- HR|Have his cause heard (fair trial)
THE REPUBLIC OF UGANDA
IN THE HIGH COURT OF UGANDA AT KAMPALA
HCT-00-CV-CS-0461 OF 2000
THE NEW VISION PRINTING &
BEFORE: HON. LADY JUSTICE ELIZABETH MUSOKE
The plaintiff was employed as a printer by the defendant company. His services were terminated on 18th February 2005 on allegations of gross misconduct as a result of causing financial loss through the printing of extra 2026 copies of UMUSESO Newspaper.
On 30th January 2005, while the plaintiff and three others were on night duty, in charge and responsible for overnight printing, about 2026 excess copies of an order of UMUSESO Newspaper, Rwanda News line were printed. The following day, the plaintiff was interviewed/questioned about the overprint by the Internal Audit team prior to his being taken to the Police Station. As a result, the plaintiff was charged with causing financial loss to the defendant company contrary to Section 269(1) of the Penal Code Act. He was tried and acquitted by the Chief Magistrate’s court at Nakawa in Uganda Vs Isaiah Lwasa Criminal case No. 63 of 2005. Subsequent to this, the defendant summarily dismissed the plaintiff, and the plaintiff being dissatisfied with the dismissal, filed this suit against the defendant company contending that his services were wrongfully terminated. He seeks declaratory order that his services were wrongfully terminated, general damages for breach of contract, interest and costs of the suit.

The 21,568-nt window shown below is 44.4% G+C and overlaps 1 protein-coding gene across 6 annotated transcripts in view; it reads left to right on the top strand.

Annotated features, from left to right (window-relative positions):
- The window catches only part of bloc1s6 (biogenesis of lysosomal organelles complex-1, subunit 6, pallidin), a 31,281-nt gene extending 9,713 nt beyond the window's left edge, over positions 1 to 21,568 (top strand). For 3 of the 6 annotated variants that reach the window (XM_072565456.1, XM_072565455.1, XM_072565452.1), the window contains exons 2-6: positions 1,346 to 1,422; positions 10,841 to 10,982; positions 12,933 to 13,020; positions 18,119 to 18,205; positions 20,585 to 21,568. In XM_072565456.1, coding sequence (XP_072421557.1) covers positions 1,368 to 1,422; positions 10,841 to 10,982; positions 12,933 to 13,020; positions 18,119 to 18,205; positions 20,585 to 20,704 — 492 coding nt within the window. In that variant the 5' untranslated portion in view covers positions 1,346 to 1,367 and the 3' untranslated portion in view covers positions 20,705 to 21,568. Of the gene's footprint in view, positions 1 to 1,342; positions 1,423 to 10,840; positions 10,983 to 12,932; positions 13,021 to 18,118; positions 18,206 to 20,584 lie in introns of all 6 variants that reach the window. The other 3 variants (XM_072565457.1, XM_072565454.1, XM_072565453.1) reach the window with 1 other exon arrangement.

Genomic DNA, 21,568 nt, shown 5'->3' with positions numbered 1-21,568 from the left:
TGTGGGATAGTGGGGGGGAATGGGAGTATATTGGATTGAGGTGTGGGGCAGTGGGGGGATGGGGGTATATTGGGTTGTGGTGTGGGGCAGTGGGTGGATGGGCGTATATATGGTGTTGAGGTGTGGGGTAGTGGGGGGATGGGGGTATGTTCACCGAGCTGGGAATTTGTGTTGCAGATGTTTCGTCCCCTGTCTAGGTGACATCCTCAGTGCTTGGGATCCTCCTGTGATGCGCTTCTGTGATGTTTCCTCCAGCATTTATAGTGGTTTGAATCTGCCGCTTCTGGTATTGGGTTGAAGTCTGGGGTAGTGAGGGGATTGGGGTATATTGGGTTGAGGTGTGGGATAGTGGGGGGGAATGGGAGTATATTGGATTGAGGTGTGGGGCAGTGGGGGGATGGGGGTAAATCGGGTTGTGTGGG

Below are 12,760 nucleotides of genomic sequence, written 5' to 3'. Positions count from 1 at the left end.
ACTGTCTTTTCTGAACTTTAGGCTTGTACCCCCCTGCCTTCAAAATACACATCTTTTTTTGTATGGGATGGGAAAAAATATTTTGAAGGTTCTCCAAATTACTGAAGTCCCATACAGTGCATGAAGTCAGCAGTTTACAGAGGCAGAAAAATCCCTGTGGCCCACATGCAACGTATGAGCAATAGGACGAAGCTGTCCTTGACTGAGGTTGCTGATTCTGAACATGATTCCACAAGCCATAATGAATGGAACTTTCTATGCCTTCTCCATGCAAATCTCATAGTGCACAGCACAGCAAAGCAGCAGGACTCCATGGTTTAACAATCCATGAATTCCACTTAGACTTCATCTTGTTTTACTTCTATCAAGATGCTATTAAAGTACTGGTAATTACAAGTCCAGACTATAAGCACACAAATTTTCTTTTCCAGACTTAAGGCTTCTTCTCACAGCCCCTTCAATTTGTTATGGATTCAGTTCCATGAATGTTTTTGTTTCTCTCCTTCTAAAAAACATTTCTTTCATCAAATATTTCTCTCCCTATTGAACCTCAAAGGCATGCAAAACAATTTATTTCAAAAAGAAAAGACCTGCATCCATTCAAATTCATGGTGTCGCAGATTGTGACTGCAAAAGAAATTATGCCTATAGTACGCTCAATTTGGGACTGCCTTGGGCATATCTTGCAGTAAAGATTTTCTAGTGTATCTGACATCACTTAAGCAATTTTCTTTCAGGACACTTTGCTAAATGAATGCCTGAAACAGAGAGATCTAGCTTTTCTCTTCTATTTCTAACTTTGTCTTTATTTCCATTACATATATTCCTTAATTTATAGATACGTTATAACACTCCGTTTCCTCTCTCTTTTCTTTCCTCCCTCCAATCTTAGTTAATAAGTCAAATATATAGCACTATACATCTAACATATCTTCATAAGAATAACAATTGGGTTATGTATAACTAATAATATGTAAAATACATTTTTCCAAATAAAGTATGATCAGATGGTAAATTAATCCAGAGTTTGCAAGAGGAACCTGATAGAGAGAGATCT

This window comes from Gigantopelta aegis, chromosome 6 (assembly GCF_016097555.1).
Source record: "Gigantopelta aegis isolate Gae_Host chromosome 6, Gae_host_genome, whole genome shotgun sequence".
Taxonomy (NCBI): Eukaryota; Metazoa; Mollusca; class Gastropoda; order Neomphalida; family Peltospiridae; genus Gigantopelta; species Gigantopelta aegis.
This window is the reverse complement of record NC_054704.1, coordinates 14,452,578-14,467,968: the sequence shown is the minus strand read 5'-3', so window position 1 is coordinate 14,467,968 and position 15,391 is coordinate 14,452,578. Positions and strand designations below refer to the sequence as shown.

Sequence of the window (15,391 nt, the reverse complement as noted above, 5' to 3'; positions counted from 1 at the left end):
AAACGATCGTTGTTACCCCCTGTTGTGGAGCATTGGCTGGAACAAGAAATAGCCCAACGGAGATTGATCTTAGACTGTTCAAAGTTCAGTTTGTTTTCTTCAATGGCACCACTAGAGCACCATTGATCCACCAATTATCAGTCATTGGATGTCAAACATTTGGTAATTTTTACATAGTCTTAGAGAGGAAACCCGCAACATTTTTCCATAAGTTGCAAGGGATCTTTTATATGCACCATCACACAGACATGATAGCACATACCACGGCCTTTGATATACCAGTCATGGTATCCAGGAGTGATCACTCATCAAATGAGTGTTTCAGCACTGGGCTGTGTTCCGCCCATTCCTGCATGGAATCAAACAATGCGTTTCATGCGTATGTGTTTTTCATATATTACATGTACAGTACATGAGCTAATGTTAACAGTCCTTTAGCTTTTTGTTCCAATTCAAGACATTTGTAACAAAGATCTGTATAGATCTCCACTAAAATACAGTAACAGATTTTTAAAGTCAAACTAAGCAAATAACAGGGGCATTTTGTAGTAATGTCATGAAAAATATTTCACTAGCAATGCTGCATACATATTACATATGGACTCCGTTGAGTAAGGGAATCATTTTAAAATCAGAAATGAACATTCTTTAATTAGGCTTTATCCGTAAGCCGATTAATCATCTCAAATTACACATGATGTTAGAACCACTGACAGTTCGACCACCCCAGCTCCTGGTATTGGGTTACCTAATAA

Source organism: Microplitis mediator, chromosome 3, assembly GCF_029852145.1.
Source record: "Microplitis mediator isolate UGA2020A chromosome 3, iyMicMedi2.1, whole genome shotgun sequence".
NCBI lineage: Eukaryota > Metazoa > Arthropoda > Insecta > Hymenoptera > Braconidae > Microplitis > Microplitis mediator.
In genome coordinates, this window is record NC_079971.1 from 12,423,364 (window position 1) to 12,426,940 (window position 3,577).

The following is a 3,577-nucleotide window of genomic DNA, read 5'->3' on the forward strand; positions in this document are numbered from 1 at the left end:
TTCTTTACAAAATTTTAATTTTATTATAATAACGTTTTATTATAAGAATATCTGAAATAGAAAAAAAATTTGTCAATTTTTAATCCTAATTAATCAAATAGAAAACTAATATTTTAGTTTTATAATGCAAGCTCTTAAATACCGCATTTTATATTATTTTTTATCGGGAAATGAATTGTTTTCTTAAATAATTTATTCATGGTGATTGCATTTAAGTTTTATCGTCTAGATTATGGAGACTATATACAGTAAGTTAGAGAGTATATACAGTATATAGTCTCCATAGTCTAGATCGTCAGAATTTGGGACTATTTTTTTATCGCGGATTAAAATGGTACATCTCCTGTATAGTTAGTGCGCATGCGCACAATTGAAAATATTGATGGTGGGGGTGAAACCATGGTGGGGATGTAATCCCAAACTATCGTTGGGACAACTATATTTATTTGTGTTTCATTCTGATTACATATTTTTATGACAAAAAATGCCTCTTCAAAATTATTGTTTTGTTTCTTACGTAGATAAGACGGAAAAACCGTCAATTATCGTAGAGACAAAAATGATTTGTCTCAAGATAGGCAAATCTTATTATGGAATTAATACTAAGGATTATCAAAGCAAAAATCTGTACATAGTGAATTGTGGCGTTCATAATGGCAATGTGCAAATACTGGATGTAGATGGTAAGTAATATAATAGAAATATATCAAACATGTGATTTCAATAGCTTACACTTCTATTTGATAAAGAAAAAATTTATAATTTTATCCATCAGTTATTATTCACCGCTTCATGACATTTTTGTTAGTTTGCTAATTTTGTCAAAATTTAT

At scheduling, the following facts were agreed upon by the parties:-
The plaintiff was appointed on probation by the defendant as a printer on 10th April 1995 and confirmed in employment on 3rd February 1998.
On 30th January 2005, while the plaintiff and three others were on night duty, and in charge and responsible for overnight printing, about 2026 excess copies of an order for a News paper, Rwanda News Line were printed.